• Murphy Hogback (Mile 45): The next challenge occurs halfway through the Murphy Hogback route. Expect a very steep and rocky climb to the top of the pass. This portion is badly washed out but is passable in 4 Lo with some skill. Once you have completed the climb, you reach Murphy A – a great campsite that is neck in neck with White Crack for those who’ve been to the area. The mesa edge here makes a spectacular place to camp and watch the beautiful sunset. You can also see the Turks Head Butte from the edge of a plateau.

Canyonlands White Rim Trail

This video by Jason Koertge captures the White Rim Trail’s panoramic views in Canyonlands National Park and the slightly treacherous Murphy Hogback:

  • Candlestick to Potato Bottom (Mile 66): After the Hogback, the route goes downhill to Candlestick Tower, an open campsite close to the rim with great views of the Green River below. The downhill trend continues to Potato Bottom, where you’ll pass a few vertigo-inducing sights along the way. As you approach the river, you’ll notice terrain with a few more bits of vegetation. There are even plants with a small plastic dipper latched to a stick and signage saying, “Water me, please.” You cannot help but water them.
  • Hardscrabble Hill (Mile 66): What comes next is a 3-mile trail to Fort Bottom Ruin, followed by a steep, rocky road at Hardscrabble. It’s a short distance from Potato Bottom with a loose, technical climb in between. A 4WD support vehicle is much needed. It is steep, narrow, and winding, and allows zero room for error. But due to some maintenance done recently, this part of the road is in great shape.
  • Labyrinth to Mineral Bottom (Mile 92): From Hardscrabble, you arrive at the Labyrinth intersection. Turn right and head inward to find Taylor campground. A 5-mile spur road gives you access to the majestic Zeus and Moses formation from this campsite. After crossing arroyos, the White Rim Road ends just outside the national park boundary at Mineral Bottom Road.

White Rim Trail Difficulty

White Rim Trail conditions range from intermediate to highly technical. It is rated moderately difficult for high-clearance, 4WD vehicles in fair weather conditions. There are portions of the route where one wrong may be disastrous, and tricky sections requiring three-point turns. The most difficult is the Shafer Trail and Mineral Bottom Road switchbacks, Murphy Hogback, Hardscrabble Hill, and the Lathrop Canyon Road – an optional spur road. Although challenging, these steep, exposed sections make the White Rim Trail an exciting ride.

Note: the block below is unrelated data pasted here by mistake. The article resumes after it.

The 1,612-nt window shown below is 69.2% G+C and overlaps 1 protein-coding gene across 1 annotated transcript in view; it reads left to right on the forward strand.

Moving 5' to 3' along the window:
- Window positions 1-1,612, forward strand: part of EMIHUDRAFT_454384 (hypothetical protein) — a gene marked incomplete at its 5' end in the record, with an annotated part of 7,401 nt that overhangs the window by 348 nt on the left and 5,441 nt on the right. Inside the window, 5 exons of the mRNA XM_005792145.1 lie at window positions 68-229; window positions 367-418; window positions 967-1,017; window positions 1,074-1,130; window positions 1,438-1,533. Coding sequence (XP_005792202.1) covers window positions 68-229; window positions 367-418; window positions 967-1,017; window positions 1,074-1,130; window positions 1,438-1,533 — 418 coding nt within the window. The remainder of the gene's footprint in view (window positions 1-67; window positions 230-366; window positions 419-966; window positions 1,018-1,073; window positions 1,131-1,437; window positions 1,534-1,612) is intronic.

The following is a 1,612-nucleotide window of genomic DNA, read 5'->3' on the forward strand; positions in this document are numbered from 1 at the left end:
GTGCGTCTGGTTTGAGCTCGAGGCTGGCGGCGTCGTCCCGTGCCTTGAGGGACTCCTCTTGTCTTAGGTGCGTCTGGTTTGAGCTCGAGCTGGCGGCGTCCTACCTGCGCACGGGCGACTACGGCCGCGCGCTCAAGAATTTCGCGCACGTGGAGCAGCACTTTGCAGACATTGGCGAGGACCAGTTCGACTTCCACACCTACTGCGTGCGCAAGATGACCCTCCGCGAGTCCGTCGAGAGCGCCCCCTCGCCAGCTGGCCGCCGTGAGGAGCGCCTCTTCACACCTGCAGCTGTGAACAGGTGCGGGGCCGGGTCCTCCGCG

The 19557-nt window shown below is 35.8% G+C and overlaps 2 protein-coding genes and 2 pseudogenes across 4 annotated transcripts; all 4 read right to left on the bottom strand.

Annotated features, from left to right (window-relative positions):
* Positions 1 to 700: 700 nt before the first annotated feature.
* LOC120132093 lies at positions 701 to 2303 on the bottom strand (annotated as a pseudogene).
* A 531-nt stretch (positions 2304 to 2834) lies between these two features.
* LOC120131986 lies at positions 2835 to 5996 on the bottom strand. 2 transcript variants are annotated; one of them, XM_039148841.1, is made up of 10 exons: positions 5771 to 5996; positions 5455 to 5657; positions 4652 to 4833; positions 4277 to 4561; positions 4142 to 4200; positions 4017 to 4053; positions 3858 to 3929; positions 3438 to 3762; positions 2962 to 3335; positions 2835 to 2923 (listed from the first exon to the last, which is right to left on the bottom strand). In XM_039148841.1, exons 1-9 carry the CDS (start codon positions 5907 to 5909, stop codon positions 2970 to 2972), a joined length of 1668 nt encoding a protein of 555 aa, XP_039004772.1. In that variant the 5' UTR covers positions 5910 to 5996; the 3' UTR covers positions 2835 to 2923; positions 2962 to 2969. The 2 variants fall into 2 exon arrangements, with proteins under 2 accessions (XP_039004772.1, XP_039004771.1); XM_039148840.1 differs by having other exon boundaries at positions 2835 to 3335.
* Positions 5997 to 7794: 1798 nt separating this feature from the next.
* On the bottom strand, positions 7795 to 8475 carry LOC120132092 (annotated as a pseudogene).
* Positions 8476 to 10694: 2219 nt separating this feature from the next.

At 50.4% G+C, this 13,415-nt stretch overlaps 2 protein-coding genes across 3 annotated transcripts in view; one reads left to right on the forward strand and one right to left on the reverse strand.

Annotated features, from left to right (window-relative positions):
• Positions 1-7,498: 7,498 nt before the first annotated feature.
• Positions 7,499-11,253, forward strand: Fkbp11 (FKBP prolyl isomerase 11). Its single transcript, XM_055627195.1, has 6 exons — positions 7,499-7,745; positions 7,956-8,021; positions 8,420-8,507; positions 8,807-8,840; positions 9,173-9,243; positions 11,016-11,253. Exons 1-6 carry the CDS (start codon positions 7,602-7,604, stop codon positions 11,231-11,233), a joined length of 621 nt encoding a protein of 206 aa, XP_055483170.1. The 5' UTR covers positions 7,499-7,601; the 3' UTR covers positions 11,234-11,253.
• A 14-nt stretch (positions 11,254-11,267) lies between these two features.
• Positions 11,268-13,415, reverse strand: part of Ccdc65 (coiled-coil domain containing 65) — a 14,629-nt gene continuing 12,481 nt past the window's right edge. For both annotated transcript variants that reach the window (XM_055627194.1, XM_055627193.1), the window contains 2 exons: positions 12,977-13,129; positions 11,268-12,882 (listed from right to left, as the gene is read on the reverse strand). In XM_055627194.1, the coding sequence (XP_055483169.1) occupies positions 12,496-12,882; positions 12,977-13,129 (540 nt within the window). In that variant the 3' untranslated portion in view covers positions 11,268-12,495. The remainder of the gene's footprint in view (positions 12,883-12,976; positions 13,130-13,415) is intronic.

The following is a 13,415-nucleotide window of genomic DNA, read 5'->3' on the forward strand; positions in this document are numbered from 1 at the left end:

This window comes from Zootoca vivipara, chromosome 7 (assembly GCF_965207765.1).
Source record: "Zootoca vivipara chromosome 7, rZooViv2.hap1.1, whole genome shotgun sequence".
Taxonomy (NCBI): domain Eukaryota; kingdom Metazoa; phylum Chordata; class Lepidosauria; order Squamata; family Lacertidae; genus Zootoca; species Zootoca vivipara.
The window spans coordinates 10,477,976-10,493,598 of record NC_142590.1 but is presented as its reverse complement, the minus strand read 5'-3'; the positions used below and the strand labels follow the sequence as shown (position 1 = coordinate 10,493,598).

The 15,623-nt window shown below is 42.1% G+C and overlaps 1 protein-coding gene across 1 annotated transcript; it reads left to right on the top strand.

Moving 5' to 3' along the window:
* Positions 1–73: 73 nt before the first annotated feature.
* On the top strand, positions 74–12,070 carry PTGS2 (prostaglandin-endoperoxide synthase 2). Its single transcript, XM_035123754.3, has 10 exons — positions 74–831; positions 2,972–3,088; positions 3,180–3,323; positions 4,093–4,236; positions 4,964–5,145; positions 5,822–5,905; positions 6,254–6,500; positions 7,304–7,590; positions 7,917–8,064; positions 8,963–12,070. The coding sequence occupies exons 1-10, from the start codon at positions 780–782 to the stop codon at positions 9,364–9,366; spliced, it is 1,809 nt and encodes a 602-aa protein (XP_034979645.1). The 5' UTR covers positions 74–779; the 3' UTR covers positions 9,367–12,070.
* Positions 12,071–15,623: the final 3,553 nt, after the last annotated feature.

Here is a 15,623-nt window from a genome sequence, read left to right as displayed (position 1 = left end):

Weather Conditions

The weather in this zone is harsh and highly unpredictable. Sometimes, portions of the road may be temporarily closed due to road work, inclement weather, or flooding during high water events. Rain and snow can quickly change unpaved roads to 4WD conditions or make them impassable. Heavy downpours make some sections of the trail muddy, which proves to be a challenge for mountain bikers despite having large tires.

How Long Does it Take to Complete the White Rim Trail?

The route is best completed in 2-3 days while staying in designated campgrounds. It could take longer if you traverse all the spur roads, or take lots of photos. Both 4×4 vehicles and mountain bikers can travel the trail in either direction. According to off-roaders who’ve been here, it is faster to complete the route if you go counterclockwise (starting from Mineral Bottom Road) compared to starting at Shafer.

Vehicle Requirements

White Rim Trail vehicle requirements entail that all motorized vehicles, including motorbikes, be registered, street-legal, and operated by licensed drivers only. The trail requires a high-clearance, 4WD vehicle with a low gear range. Front or rear-wheel-drive only vehicles, automatic all-wheel drive, and low-clearance vehicles are not allowed. ATVs/UTVs and OHVs are not permitted. Additionally, all modes of transport must remain on the road surface.

This video by Red Bull Bike shows Payson McElveen’s attempt at beating Andy Dorais’ record of 5:59:34 on the White Rim Trail – finishing at 5:45:16. This video shows how a properly fitted bike can perfectly enjoy this rugged, raw trail as much as Jeeps do: